ANALYSIS: Hot shooting pushed Cyclones to win over Wildcats

0
84
Senior forward Dean Wade is announced as a starter for K-State's basketball game against Iowa State in Bramlage Coliseum on Saturday. The Wildcats fell to the Cyclones 78-64. (Logan Wassall | Collegian Media Group)

The No. 18 Kansas State Wildcats’ nine-game conference winning streak ended in a 78-64 loss to No. 23 Iowa State on Saturday.

The Cyclones kept a hot hand all afternoon, shooting 53 percent from the field and 58 percent from three.

Iowa State entered the match-up first in the Big 12 in field goal percentage and second in the conference in three-point percentage. The Wildcats came in eighth and seventh, respectively.

Sophomore guard Lindell Wigginton and freshman guard Talen Horton-Tucker combined for 43 points on the afternoon. Wigginton led Iowa State in scoring with 23 points off the bench, and Horton-Tucker erupted with 20 points. Horton-Tucker scored 14 consecutive points for the Cyclones to end the first half.

Three-point shots were the culprit in the loss for K-State both offensively and defensively. The Wildcats shot just 26 percent (5-of-19) compared to Iowa State’s 58 percent (14-of-24) from the three-point line.

After the game, K-State head coach Bruce Weber talked about the Cyclone’s 14 threes on the afternoon.

“You get in a heat check, and we’ve been there,” Weber said. “We were at Oklahoma State a few weeks ago and we hit 16, and there are games like that where everyone gets going.”

With the threat of the three, it allowed Iowa State to get space down low. The Cyclones scored 28 points in the paint on the afternoon.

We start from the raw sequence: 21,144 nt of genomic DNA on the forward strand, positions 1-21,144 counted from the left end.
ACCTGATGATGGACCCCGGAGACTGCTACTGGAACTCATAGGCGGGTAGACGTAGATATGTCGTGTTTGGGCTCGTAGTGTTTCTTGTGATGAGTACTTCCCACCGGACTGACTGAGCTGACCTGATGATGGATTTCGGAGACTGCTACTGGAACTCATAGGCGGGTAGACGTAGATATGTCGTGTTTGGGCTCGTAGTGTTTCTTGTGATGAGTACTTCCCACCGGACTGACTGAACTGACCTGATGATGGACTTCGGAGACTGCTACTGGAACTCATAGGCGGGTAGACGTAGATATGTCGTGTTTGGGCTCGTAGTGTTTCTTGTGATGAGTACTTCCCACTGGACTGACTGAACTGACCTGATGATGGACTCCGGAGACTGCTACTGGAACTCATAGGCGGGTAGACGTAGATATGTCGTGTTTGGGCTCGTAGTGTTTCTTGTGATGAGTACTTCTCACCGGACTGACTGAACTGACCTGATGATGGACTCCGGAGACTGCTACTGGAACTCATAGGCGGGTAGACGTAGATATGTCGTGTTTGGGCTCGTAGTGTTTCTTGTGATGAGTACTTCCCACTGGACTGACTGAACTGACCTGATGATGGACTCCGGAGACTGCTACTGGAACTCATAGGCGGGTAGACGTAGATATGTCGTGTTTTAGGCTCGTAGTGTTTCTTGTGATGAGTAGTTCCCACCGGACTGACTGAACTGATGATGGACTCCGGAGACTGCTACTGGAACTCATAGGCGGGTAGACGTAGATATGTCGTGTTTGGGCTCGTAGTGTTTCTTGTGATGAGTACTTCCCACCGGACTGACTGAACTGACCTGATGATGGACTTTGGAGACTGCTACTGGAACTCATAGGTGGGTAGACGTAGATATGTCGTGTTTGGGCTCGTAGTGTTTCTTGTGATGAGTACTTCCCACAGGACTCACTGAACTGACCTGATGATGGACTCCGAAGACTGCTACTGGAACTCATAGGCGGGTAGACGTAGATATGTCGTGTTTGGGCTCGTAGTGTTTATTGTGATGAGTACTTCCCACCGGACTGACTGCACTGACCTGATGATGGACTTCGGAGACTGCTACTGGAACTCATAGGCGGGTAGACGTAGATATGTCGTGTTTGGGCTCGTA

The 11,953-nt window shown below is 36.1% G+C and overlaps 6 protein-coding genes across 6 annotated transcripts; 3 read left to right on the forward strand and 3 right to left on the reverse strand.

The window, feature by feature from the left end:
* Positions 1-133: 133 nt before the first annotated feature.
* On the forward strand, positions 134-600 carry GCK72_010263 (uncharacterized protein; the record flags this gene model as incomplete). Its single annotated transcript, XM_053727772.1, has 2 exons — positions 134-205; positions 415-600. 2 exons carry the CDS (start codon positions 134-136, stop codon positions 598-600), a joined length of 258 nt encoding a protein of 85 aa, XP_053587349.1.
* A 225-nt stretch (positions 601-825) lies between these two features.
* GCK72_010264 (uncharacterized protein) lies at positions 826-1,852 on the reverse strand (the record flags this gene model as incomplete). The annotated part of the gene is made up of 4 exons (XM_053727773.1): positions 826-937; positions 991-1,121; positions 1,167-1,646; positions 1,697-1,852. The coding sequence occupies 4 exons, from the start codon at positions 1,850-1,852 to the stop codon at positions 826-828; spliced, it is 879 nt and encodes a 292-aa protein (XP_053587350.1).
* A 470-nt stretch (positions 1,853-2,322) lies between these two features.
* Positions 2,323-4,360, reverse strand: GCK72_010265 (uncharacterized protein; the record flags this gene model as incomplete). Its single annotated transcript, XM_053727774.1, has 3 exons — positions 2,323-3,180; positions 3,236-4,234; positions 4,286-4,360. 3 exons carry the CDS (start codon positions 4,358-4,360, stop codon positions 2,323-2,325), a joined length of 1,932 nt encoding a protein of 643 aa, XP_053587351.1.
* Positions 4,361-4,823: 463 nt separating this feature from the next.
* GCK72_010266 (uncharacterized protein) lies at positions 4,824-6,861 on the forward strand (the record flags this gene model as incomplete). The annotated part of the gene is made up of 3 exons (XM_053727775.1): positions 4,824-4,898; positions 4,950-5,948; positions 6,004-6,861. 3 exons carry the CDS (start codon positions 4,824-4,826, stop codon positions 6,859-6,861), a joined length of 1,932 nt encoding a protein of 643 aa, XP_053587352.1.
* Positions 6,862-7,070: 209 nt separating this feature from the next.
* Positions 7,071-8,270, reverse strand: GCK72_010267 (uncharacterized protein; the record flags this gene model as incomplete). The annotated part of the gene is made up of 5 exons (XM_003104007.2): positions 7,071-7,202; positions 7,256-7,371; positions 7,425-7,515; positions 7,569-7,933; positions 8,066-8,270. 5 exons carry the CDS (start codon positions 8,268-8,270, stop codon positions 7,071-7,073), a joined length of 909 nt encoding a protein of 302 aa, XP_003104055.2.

“Now they are making threes so now you are worried about it, instead of protecting the paint,” Weber said. “Those are the baskets that, in essence, you are giving them layups.”

The Wildcats did not shoot poorly in the slightest; in fact, K-State shot just around its season average. The Wildcats shot 42 percent from the field — the season average is 43 percent. The team recently defeated Baylor 70-63 shooting 40 percent.

It is hard for even the best defenses to stop hot shooting. Throughout the game, it seemed like just as K-State began to get close, the Cyclones would hit a crucial bucket — usually it was a long three.

The Wildcats even switched into a zone defense to try to challenge the Cyclone guards to take bad shots and to limit the points in the paint, but Iowa State continued to make shots.

One of the biggest examples of the hot shooting of Iowa State came in the first half when Horton-Tucker hit a three over 6-foot-10 senior forward Dean Wade.

K-State managed a late comeback in the second half, trailing 60-64, before the Cyclones went on a quick 8-0 run that was capped off with another long, contested three by Horton-Tucker to take a 60-72 to seal the game.

The Wildcats still sit on top of the Big 12 but will have to move on to the next game. K-State will play a struggling West Virginia on the road at 8 p.m. Monday on ESPN.

Advertisement
SHARE